Student Researcher Anna Morgan Receives FPG's First Ever Barbara Davis Goldman Award
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Anna Morgan, a senior from Raleigh, N.C., has always been interested in what makes us human.
At Carolina, she chose to major in psychology, where she quickly learned how research could lead to answers for her biggest questions about how human beings—especially those with special needs—navigate the world, and how she could be a part of improving the human experience for all.
Her junior year, she sought an unpaid internship at the UNC Frank Porter Graham Child Development Institute, which evolved into a two-year, paid role as a research assistant at the Institute. In recognition of her commitment to investigating the tools children and adolescents need to live their best lives, Morgan has received the inaugural Barbara Davis Goldman Award for Excellence in Undergraduate Research, which acknowledges an outstanding undergraduate student who has participated in research activities at FPG.
Her time working on research projects with experts at FPG, which she still does from home during the COVID-19 pandemic, is "the most meaningful part of my college career," says Morgan.
"My decision to follow this path was largely driven by my interest in research that would improve the lives of children with developmental disorders," she says. "By helping these children, we may be able to minimize their likelihood of developing depression or anxiety later on in life, which is an area of research that I am also passionate about."
Since her first unpaid internship in the summer of 2018, Morgan has worked with Desiree W. Murray, PhD, and Alyson M. Cavanaugh, PhD, on studies exploring how young children and adolescents practice self-regulation and manage stress. Morgan is now the lead research assistant for a teen stress study which examines the stress of adolescents across the context of their daily lives.
"A lot of what defines us in adulthood is a direct result of our childhood and adolescent experiences," says Morgan. "This is an incredibly important stage of life to begin teaching children about self-regulation and how to understand their emotions. That is especially true for children with developmental or behavioral disorders, but it is relevant for all children. This can have such an influence on how we interact with others and address problem solving as adults."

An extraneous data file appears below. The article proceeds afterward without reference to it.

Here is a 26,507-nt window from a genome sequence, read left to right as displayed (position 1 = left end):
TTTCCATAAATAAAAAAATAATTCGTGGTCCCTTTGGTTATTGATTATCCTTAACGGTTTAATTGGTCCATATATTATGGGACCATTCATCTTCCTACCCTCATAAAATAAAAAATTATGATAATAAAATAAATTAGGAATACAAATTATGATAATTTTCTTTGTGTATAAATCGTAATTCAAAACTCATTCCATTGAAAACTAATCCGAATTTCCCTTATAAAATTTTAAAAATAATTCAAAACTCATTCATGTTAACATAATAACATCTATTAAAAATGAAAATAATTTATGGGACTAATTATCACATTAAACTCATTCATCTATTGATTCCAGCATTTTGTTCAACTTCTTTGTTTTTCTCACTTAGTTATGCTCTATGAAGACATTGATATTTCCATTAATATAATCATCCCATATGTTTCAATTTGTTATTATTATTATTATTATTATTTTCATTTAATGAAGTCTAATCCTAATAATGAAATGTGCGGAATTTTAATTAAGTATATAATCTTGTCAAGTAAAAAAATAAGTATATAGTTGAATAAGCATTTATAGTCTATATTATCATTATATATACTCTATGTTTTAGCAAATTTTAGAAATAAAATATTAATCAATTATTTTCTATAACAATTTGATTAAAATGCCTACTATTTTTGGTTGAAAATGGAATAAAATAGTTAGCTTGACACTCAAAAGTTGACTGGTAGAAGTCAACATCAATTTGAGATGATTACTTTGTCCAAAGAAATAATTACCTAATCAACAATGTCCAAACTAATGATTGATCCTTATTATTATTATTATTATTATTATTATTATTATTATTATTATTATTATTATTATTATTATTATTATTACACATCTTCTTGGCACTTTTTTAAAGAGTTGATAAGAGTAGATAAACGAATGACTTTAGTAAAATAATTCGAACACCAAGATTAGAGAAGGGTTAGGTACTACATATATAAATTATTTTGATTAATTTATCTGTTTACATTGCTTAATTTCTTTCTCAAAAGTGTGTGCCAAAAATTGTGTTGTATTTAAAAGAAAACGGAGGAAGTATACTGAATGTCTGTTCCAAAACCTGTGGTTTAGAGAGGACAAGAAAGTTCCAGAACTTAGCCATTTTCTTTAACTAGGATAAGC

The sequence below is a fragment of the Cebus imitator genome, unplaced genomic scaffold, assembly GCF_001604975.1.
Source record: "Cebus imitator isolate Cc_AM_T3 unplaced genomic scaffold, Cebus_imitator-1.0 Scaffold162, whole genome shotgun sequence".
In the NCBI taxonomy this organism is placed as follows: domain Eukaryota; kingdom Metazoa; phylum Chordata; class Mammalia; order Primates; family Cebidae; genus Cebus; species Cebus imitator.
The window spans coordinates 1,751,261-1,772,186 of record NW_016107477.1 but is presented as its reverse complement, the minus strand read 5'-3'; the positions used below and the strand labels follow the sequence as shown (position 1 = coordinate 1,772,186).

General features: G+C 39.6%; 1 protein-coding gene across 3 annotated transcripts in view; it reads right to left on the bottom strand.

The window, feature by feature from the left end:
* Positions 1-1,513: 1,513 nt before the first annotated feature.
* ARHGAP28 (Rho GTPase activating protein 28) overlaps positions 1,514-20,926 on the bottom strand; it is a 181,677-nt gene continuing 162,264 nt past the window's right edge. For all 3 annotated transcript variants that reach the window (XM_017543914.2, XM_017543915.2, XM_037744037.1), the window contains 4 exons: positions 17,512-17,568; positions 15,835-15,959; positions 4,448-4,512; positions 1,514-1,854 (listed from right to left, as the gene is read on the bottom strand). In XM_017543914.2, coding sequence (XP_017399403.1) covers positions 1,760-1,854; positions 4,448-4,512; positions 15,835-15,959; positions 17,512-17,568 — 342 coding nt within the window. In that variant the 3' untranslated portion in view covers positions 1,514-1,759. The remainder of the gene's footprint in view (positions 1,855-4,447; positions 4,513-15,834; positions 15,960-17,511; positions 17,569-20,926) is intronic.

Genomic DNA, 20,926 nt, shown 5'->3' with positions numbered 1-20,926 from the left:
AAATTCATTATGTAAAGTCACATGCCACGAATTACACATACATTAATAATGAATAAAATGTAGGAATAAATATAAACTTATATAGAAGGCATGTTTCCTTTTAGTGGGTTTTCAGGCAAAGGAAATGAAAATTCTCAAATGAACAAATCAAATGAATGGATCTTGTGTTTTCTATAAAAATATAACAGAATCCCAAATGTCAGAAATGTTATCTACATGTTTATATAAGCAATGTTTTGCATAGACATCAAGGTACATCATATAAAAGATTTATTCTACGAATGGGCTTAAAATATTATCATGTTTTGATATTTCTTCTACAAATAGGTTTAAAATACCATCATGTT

Cavanaugh says Morgan has been not only an important part of their research team for the past two years, but that she is also one of the most giving and selfless students on the team.
"Her desire to help children, particularly those struggling with ADHD, motivates her research," Cavanaugh wrote in her nomination. "As a graduating senior, Anna is leaving FPG with a tremendous research skill set, including experience communicating with and training of research participants and staff, problem solving, and critical thinking. These skills evolved to an advanced level where she is currently functioning as an independent research assistant who is proposing solutions, sharing reports on data collection, and managing a database."
The award is named for Barbara Davis Goldman, PhD, a recently retired UNC-Chapel Hill research professor in the Department of Psychology and Neuroscience, in recognition of her commitment to empowering, mentoring, and teaching Carolina's talented future investigators over her nearly four-decade career. Goldman, a senior research scientist emerita at FPG, has played a pivotal role in bringing meaningful research experiences to many of Carolina's undergraduate students by offering the opportunity for students to experience valuable autonomy and creativity as they learn to ask important questions and seek answers.
For Morgan, receiving this award is a bright spot in otherwise uncertain circumstances. As a senior at Carolina, many of the milestones she'd looked forward to are canceled or postponed. She says even having her name associated with Dr. Goldman's reinforces that she's taking her career in the right direction—and that it's all been worth it.
"During COVID, you end up feeling uprooted," she says, "and being able to continue working for FPG is a true blessing. When I learned that I won this award, I thought of the hard work over the last two years and my incredible team and mentors that made all of it possible. Dr. Goldman has a remarkable legacy, so winning an award in her name symbolizes the importance of what I hope to do for the rest of my life."